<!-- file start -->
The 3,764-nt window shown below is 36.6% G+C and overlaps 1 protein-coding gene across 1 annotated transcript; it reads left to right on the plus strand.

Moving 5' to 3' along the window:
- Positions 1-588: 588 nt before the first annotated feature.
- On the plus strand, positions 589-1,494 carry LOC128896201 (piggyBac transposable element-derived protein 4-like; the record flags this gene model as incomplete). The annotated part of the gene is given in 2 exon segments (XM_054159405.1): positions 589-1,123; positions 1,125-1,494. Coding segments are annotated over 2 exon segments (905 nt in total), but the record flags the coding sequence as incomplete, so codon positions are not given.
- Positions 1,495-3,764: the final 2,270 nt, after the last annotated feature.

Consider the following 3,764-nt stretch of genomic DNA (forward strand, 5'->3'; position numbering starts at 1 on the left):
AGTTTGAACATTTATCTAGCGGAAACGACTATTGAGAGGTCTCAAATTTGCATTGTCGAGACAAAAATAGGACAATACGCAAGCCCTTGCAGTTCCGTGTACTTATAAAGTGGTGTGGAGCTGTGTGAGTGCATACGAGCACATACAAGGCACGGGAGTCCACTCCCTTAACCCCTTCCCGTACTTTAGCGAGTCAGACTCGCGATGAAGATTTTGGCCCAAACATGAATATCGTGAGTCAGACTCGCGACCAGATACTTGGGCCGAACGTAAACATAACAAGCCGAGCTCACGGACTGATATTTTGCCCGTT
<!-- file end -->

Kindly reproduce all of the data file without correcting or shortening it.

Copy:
The 3,764-nt window shown below is 36.6% G+C and overlaps 1 protein-coding gene across 1 annotated transcript; it reads left to right on the plus strand.

Moving 5' to 3' along the window:
- Positions 1-588: 588 nt before the first annotated feature.
- On the plus strand, positions 589-1,494 carry LOC128896201 (piggyBac transposable element-derived protein 4-like; the record flags this gene model as incomplete). The annotated part of the gene is given in 2 exon segments (XM_054159405.1): positions 589-1,123; positions 1,125-1,494. Coding segments are annotated over 2 exon segments (905 nt in total), but the record flags the coding sequence as incomplete, so codon positions are not given.
- Positions 1,495-3,764: the final 2,270 nt, after the last annotated feature.

Consider the following 3,764-nt stretch of genomic DNA (forward strand, 5'->3'; position numbering starts at 1 on the left):
AGTTTGAACATTTATCTAGCGGAAACGACTATTGAGAGGTCTCAAATTTGCATTGTCGAGACAAAAATAGGACAATACGCAAGCCCTTGCAGTTCCGTGTACTTATAAAGTGGTGTGGAGCTGTGTGAGTGCATACGAGCACATACAAGGCACGGGAGTCCACTCCCTTAACCCCTTCCCGTACTTTAGCGAGTCAGACTCGCGATGAAGATTTTGGCCCAAACATGAATATCGTGAGTCAGACTCGCGACCAGATACTTGGGCCGAACGTAAACATAACAAGCCGAGCTCACGGACTGATATTTTGCCCGTT